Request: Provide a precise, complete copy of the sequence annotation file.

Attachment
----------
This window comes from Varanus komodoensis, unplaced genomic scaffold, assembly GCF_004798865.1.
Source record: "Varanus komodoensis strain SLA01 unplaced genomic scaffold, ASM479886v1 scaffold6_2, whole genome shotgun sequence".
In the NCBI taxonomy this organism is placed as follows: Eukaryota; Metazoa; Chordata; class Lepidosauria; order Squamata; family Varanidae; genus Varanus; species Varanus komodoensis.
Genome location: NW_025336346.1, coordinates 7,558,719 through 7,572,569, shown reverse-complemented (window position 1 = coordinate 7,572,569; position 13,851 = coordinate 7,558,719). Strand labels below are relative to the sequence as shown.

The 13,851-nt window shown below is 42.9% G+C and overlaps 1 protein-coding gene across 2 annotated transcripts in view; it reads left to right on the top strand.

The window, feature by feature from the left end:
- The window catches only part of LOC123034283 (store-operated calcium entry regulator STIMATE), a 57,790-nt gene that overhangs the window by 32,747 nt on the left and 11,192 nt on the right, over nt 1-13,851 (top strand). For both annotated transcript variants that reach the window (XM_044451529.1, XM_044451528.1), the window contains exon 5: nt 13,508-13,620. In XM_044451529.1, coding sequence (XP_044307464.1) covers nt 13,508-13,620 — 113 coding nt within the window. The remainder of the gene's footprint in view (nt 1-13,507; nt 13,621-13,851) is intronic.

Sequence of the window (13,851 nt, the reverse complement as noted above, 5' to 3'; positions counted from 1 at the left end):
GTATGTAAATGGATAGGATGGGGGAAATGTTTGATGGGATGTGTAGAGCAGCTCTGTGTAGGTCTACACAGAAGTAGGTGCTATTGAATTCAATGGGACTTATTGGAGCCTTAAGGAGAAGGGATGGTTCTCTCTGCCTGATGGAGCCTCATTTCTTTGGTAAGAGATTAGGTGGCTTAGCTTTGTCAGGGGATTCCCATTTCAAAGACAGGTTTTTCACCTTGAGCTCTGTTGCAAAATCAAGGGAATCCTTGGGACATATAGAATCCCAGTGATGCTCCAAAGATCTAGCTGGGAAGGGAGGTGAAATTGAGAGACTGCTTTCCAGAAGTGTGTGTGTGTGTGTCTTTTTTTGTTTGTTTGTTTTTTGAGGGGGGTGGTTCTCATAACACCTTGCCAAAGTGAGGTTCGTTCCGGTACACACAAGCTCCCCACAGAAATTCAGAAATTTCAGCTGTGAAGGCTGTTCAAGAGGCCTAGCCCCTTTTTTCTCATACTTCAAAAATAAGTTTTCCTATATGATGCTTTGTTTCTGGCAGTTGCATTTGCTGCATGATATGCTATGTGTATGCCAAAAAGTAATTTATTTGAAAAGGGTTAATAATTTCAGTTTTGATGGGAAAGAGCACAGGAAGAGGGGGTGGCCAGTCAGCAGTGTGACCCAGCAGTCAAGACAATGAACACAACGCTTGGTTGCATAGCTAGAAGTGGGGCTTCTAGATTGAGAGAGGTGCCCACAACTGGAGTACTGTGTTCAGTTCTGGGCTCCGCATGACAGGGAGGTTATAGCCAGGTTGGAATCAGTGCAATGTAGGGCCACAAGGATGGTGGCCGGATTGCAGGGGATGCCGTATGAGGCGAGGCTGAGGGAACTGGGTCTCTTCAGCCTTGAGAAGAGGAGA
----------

This window comes from Varanus komodoensis, unplaced genomic scaffold, assembly GCF_004798865.1.
Source record: "Varanus komodoensis strain SLA01 unplaced genomic scaffold, ASM479886v1 scaffold6_2, whole genome shotgun sequence".
In the NCBI taxonomy this organism is placed as follows: Eukaryota; Metazoa; Chordata; class Lepidosauria; order Squamata; family Varanidae; genus Varanus; species Varanus komodoensis.
Genome location: NW_025336346.1, coordinates 7,558,719 through 7,572,569, shown reverse-complemented (window position 1 = coordinate 7,572,569; position 13,851 = coordinate 7,558,719). Strand labels below are relative to the sequence as shown.

The 13,851-nt window shown below is 42.9% G+C and overlaps 1 protein-coding gene across 2 annotated transcripts in view; it reads left to right on the top strand.

The window, feature by feature from the left end:
- The window catches only part of LOC123034283 (store-operated calcium entry regulator STIMATE), a 57,790-nt gene that overhangs the window by 32,747 nt on the left and 11,192 nt on the right, over nt 1-13,851 (top strand). For both annotated transcript variants that reach the window (XM_044451529.1, XM_044451528.1), the window contains exon 5: nt 13,508-13,620. In XM_044451529.1, coding sequence (XP_044307464.1) covers nt 13,508-13,620 — 113 coding nt within the window. The remainder of the gene's footprint in view (nt 1-13,507; nt 13,621-13,851) is intronic.

Sequence of the window (13,851 nt, the reverse complement as noted above, 5' to 3'; positions counted from 1 at the left end):
GTATGTAAATGGATAGGATGGGGGAAATGTTTGATGGGATGTGTAGAGCAGCTCTGTGTAGGTCTACACAGAAGTAGGTGCTATTGAATTCAATGGGACTTATTGGAGCCTTAAGGAGAAGGGATGGTTCTCTCTGCCTGATGGAGCCTCATTTCTTTGGTAAGAGATTAGGTGGCTTAGCTTTGTCAGGGGATTCCCATTTCAAAGACAGGTTTTTCACCTTGAGCTCTGTTGCAAAATCAAGGGAATCCTTGGGACATATAGAATCCCAGTGATGCTCCAAAGATCTAGCTGGGAAGGGAGGTGAAATTGAGAGACTGCTTTCCAGAAGTGTGTGTGTGTGTGTCTTTTTTTGTTTGTTTGTTTTTTGAGGGGGGTGGTTCTCATAACACCTTGCCAAAGTGAGGTTCGTTCCGGTACACACAAGCTCCCCACAGAAATTCAGAAATTTCAGCTGTGAAGGCTGTTCAAGAGGCCTAGCCCCTTTTTTCTCATACTTCAAAAATAAGTTTTCCTATATGATGCTTTGTTTCTGGCAGTTGCATTTGCTGCATGATATGCTATGTGTATGCCAAAAAGTAATTTATTTGAAAAGGGTTAATAATTTCAGTTTTGATGGGAAAGAGCACAGGAAGAGGGGGTGGCCAGTCAGCAGTGTGACCCAGCAGTCAAGACAATGAACACAACGCTTGGTTGCATAGCTAGAAGTGGGGCTTCTAGATTGAGAGAGGTGCCCACAACTGGAGTACTGTGTTCAGTTCTGGGCTCCGCATGACAGGGAGGTTATAGCCAGGTTGGAATCAGTGCAATGTAGGGCCACAAGGATGGTGGCCGGATTGCAGGGGATGCCGTATGAGGCGAGGCTGAGGGAACTGGGTCTCTTCAGCCTTGAGAAGAGGAGA